Your Seeds Have Arrived!
Here's a Planting Guide to Success!
Step One: Starting Indoors
Give your plants a head start on the growing season by starting seeds indoors 4-6 weeks prior to the frost-free date in your area.
Fill a seedling tray or pots with potting soil, a soil mix designed specifically for starting seedlings. Moisten the mixture thoroughly and fill the seedling tray.
Step Two: Sow Seeds in Trays
Press two seeds gently into the soil one and half times the size of the seeds. Cover seed with fine potting soil, gently tamp down and water.
Write on the plant tag the name of the plant and date sown, insert into the tray. Place the seedling tray in a sunny south-facing window or under grow lights.
Keep the seedling trays in a warm location, where they will remain at a temperature of between 60* and 70* applying water with a fine spray or gentle watering can when the surface becomes dry.
Step Three: Transplanting
When the seedlings are half an inch high with two sets of leaves, they are ready to be transplanted to larger pots, or into the garden. Prepare the garden soil by removing all the weeds, roots and all. Spread a thin layer of compost or organic fertilizer onto the garden, then turn with a garden fork to loosen and aerate the soil.
Gently remove from the seedling trays to make sure a good root system is intact. Dig a small hole just large enough to neatly fit the transplant with a little extra wiggle room for the roots to spread. Place the seedling into the hole, water, and cover the roots with soil making sure not to press down to hard. Water again and place your plant tag near the plant for identification.
Step Four: Outdoors
After the frost-free date, prepare the garden soil by removing all the weeds, roots and all. Spread a thin layer of compost or organic fertilizer onto the garden, then turn with a garden fork to loosen and aerate the soil.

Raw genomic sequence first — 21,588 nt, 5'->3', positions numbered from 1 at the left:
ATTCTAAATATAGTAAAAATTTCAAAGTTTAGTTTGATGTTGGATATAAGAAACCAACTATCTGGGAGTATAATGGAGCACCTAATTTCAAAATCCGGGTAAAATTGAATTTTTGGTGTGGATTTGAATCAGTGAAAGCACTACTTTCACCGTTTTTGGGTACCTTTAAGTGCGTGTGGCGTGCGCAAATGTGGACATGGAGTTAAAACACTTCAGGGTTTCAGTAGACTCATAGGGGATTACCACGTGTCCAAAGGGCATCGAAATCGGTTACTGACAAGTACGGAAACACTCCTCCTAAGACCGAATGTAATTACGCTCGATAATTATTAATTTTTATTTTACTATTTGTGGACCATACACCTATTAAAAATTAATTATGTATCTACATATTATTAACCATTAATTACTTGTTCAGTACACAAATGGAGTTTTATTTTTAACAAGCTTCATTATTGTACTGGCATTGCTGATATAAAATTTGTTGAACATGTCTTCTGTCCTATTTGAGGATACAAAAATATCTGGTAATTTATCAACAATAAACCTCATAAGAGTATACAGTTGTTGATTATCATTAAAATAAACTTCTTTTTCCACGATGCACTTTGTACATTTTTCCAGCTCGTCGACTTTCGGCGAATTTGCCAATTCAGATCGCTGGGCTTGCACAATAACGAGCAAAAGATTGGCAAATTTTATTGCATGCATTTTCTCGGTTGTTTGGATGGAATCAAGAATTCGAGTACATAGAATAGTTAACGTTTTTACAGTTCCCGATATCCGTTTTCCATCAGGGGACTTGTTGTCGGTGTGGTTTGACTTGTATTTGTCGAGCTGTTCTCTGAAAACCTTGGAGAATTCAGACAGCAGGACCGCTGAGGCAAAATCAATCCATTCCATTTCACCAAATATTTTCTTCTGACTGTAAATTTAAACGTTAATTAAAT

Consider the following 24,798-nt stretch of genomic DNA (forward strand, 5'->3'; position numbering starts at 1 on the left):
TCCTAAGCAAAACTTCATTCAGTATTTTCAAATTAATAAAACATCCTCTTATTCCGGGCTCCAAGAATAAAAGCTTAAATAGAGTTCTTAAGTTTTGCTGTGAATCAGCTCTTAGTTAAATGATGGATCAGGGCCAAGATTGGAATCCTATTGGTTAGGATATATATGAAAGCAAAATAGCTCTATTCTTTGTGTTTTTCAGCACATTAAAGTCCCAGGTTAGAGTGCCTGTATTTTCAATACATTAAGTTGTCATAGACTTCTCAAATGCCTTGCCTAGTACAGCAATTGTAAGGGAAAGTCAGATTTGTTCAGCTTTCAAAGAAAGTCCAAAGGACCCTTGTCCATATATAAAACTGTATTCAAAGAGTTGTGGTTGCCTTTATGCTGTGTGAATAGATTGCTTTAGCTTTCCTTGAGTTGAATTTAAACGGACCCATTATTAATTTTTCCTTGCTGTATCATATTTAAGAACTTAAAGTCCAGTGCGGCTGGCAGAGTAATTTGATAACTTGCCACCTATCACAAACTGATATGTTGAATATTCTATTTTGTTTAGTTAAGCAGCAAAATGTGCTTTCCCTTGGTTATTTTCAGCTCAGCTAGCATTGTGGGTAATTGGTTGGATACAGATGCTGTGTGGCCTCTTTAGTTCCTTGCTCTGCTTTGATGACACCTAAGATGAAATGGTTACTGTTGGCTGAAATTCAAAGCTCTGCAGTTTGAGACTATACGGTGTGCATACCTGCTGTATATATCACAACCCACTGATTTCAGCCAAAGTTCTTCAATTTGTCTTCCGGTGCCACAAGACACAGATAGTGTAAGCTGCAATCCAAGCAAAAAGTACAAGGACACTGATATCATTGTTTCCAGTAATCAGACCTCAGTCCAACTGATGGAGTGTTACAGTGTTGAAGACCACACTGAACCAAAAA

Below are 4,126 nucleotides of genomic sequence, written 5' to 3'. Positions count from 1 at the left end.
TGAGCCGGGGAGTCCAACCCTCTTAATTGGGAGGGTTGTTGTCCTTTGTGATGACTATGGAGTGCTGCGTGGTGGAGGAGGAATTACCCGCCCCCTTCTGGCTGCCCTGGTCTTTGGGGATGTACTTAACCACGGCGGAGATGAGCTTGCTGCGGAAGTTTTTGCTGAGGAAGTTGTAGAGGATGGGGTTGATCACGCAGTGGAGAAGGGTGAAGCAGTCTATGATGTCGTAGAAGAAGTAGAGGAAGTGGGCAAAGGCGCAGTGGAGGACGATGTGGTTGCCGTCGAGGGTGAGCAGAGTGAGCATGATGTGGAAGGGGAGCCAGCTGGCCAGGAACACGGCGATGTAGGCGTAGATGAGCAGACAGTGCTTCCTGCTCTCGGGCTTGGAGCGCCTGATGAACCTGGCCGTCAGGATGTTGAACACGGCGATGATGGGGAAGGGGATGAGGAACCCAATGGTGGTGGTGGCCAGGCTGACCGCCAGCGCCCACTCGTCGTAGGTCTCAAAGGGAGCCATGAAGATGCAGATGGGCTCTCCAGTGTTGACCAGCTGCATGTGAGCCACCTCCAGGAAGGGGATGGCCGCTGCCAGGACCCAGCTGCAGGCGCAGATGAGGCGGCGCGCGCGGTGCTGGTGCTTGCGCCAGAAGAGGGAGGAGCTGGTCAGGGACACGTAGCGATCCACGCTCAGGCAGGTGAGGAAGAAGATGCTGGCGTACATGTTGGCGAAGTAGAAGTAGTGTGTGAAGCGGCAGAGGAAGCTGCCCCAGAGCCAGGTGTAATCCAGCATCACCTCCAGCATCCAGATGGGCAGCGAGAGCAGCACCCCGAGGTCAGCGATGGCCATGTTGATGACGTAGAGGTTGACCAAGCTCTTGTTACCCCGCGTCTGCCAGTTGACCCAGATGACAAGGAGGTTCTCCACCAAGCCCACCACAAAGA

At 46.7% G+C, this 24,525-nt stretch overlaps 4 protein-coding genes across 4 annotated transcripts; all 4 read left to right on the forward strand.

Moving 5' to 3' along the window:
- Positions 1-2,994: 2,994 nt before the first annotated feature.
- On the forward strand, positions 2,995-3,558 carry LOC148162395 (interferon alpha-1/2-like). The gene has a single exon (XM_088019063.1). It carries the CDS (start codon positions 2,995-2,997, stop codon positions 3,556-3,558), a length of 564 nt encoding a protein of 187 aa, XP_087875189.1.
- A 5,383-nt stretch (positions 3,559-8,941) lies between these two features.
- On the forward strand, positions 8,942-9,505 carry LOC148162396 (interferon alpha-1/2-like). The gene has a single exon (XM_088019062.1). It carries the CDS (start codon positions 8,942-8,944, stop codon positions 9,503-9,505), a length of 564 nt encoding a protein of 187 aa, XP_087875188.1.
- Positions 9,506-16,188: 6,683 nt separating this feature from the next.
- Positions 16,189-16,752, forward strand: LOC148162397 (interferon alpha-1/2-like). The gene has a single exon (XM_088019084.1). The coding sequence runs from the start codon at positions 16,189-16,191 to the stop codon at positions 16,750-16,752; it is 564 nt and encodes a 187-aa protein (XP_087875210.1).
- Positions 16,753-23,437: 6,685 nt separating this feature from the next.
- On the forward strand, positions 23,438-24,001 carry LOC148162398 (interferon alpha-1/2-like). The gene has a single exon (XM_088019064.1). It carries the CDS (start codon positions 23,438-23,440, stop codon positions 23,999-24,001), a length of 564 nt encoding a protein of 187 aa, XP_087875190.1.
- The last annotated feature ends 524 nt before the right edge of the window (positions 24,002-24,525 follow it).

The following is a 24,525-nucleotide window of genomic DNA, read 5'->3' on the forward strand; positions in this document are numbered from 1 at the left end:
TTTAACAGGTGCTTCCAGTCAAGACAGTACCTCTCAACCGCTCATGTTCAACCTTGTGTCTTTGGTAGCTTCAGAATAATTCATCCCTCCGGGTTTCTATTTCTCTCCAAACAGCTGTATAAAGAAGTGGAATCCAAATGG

For Most Crops: With a stick or a dibber, mark the row where seeds will be planted. Allow space in-between each row, depending on the size of the plant, typically 6 inches. Open the seed packet, and drop one seed every few inches. Cover with soil and light tap the soil. Be sure to mark the rows with a label to indicate the variety and date planted.
Once seedlings emerge, you may need to thin to allow proper distance between plants. Carrots, beets and onions will grow underground, and can touch shoulders, while lettuce, peppers and beans should have at least six inches in between plants.
For Pumpkins, Melons, Cucumbers or Squash: Lightly mound up soil – called a hill – and sow three to five seeds per hill. Label the seeds with the variety and date planted. Water and wait. Within a week to ten days several seedlings should develop. Mulch the base with straw to keep the soil from becoming too dry.
Growing On: Harvest
Most vegetables grow horizontal along the ground, yet pole beans, cucumbers and some other vegetables can grow up a trellis to save space. Either way, the plants need plenty of room to grow, and designing the garden to be efficient takes planning. Allow vegetables to grow to full maturity for best flavor, which is indicated by color, size and when they simply stop growing. Keep up the harvest, and most plants will continue to produce. Consider planting a succession of seeds throughout the season to extend the growing season.
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